Motivation is a funny thing. Sometimes I find it where I least expect it, springing out of nothing and driving me forward. Other times I dig deep, begging it to come out and play. I go through the motions, hoping to feel its driving presence. And yet I flounder, lost in a sea of uncertainty. Not sure what I am doing or why…
In 2017, when I finished my first hundo at the Yeti 100 mile in Virginia, I felt lost, unmoored, drifting. Hours on the trail, the singular focus of a big race, the recovery, the prep, the mental struggle, it had all taken a toll on my family and on my psyche. After the initial high of the finish wore off, I went through the motions of training, ran a couple of races, picked out big goals. But nothing pulled that elusive drive out of me. I was doing things because “that’s what ultra-runners do.” I was pursuing goals and races that I felt people expected or would prove that I belonged among my ultra-running peers. But I had lost my passion, I was unsure of my motivation, and I didn’t know if I wanted an athlete’s life anymore.
I had some success early in 2018, finishing second female in a small 100k and putting together a strong training cycle for my second hundred mile attempt at San Diego in the summer. But the deep drive wasn’t there. I went into that hundred miler planning for it to be my last, to prove I could do a more technical, harder long race, and then move on to other pursuits. And then when it got hard, when 65 miles later I didn’t want to be there, my lack of commitment and motivation caught up to me. I turned in my bib and walked away, taking my first DNF.
But a funny thing happened with that DNF. Less than one week afterwards, I was planning my own personal 100 mile run for redemption. Not a race with shiny hardware. Not a race to prove anything to anyone other than myself. Just a long solo slog through the nearby, rather average looking city trails, devoid of stunning views, manned aid stations, or finish lines. I was excited, I was driven. My motivation, which had failed to show up in San Diego, returned in full force for this very personal mission.
After that hundred miles in July, I completely expected the lost feeling to return. I had come to accept the postrace blues that engulfed me after the Yeti 100 Mile, and thought it was a normal part of the race cycle. It wasn’t the first time I had experienced the let down after the excitement of a goal event, but by far, those months after Yeti were the hardest I have faced, as I described here previously. The bigger the race, the bigger the hole that is left I guess.
But quite unexpectedly, after my DNF and subsequent personal hundo, I have found a peace, and a deeper meaning and drive behind my training, then ever before. Instead of facing a lack of purpose, I am rooted with a sense of what I am doing and where I am going. And yet, I have no hurry to get there.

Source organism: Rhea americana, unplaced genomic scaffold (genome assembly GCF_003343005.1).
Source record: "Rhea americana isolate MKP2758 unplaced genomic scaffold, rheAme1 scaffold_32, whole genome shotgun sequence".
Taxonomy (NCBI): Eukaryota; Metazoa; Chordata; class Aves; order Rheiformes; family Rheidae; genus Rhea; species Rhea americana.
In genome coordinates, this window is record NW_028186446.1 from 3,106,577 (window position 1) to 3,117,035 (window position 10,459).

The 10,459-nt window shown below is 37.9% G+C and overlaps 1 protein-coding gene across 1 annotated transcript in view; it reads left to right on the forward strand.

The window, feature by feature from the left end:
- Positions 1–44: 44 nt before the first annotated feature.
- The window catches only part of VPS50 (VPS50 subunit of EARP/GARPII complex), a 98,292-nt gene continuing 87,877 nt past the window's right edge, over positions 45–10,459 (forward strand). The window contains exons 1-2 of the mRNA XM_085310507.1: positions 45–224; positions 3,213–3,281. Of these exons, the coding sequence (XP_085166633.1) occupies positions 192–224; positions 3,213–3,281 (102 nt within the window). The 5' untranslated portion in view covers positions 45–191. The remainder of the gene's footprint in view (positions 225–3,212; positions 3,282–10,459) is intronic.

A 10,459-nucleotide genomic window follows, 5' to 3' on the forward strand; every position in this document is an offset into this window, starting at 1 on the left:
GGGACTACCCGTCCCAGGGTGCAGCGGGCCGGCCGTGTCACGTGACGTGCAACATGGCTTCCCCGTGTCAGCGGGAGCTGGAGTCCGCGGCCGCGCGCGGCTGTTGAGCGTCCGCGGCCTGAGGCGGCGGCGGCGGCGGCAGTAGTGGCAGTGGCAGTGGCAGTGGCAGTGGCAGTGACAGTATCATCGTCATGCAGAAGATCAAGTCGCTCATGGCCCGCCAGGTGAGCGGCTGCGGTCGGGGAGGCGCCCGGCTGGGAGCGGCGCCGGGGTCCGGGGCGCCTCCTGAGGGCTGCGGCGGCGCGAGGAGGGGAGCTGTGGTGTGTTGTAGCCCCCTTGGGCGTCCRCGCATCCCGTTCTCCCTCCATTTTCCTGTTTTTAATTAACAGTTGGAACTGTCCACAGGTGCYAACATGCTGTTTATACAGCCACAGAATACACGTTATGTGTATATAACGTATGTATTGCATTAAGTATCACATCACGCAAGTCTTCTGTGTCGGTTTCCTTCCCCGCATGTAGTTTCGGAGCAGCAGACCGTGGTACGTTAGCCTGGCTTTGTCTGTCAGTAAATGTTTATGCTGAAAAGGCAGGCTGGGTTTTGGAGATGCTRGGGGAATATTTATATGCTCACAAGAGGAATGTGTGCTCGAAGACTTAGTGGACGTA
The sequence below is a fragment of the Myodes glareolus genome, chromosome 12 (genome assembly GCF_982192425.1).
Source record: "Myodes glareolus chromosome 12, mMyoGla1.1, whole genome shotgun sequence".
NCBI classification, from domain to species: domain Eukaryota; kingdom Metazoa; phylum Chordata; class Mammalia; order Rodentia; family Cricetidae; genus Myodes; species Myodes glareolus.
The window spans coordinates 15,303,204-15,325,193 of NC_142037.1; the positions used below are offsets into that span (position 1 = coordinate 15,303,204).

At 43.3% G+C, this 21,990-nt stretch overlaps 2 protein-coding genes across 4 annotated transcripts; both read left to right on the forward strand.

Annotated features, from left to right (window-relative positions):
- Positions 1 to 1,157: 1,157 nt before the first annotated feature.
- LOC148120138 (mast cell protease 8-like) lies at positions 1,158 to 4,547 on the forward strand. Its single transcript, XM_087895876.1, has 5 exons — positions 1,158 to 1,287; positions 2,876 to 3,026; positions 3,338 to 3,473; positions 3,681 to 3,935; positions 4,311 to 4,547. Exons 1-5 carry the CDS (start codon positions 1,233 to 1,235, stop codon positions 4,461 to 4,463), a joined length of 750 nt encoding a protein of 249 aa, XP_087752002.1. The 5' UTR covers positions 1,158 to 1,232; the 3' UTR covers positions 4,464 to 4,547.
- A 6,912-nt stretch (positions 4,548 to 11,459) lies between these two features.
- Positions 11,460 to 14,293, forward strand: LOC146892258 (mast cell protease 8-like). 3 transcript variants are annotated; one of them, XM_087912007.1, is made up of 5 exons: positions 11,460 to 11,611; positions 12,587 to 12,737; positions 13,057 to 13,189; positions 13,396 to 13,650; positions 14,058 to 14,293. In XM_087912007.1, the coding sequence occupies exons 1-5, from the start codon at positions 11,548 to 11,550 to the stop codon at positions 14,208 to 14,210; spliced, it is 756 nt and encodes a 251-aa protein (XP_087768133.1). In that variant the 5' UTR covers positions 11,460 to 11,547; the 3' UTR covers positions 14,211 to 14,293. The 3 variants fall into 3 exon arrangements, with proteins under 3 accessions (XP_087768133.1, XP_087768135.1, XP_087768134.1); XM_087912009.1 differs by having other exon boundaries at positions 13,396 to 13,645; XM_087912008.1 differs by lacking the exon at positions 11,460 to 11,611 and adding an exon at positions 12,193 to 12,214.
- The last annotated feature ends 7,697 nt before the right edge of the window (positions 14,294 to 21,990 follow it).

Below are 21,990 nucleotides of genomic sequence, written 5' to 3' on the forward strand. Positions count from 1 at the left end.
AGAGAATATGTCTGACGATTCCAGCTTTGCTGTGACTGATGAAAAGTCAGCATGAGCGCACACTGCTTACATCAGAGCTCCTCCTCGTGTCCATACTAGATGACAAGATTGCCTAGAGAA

In the past I have felt I only have so many years to accomplish my goals, I have felt a need to do everything now, to let no opportunity slip by. I have felt I only have so many runs in me, and I must accomplish everything I can in those limited number of races. I felt I needed to do “well” at San Diego because it would be my last hundred, and I felt that someday I would hang up this ultra-running hat. I was acutely aware of how much my hobby took from my family, and I felt the pain of guilt every time my goals took me away. I felt my racing days were limited, so I had to do everything now, so that I could then put this behind me and focus on family.
And yet now, I am more aware that this passion to push myself physically beyond my physical limitations is not going anywhere. I am a better wife and a better mother when I have goals that I am pursuing, when I have miles in my legs. It is a delicate balance, that is easy to tip too far. There are many times the scales have pushed our family to the edge. But ultra-running can build me up and make me a better person for my family, if I tune out the world and listen to us.
I will run more hundreds, I have bigger dreams and goals. I have no doubt that I will pursue them. But now I understand the pursuit of those dreams is as important as the achievement itself. The process is more satisfying than the success. I don’t have to hurry, I don’t have to cram all my goals into a few races or years. And I can better balance my family and my running if I take the time to enjoy the ride. I am on nobody’s timetable but my own, and finding a balance in training and family brings a deeper joy than any single buckle or facebook brag. I run for myself, I run for who I want to be, I run to taste the pain of limitations and know that I can push through. I run long and far because I want to know I can, and because the pain that I find out there on the edges of possibility gives me clarity that I don’t find in the comfort of daily life. Facing my fears, pushing headlong into that which scares me, moving forward when everything screams to stop, that is where I find a strength and courage I never knew I had. That is where life makes sense. That is where depression, fear, uncertainty, anger, pain, loss and everything else is burned away. That is where my deepest self resides.
Ultra-running is more than a hobby, it is a part of me. And learning to let it find its own rhythm in my life has brought my motivation back. I don’t resist it, or view it as a short term goal, or see it as pushed on me by outside expectations. It is more than a single race, or single run, or single training cycle. It is more than a new PR, an old injury, or lag in desire. And even if I never finish another race, I will always be an ultra-runner, looking to push past my anxieties and fears, reach beyond my perceived limits in all aspects of life. In the words of Scott Jurek “This is who I am. This is what I do.”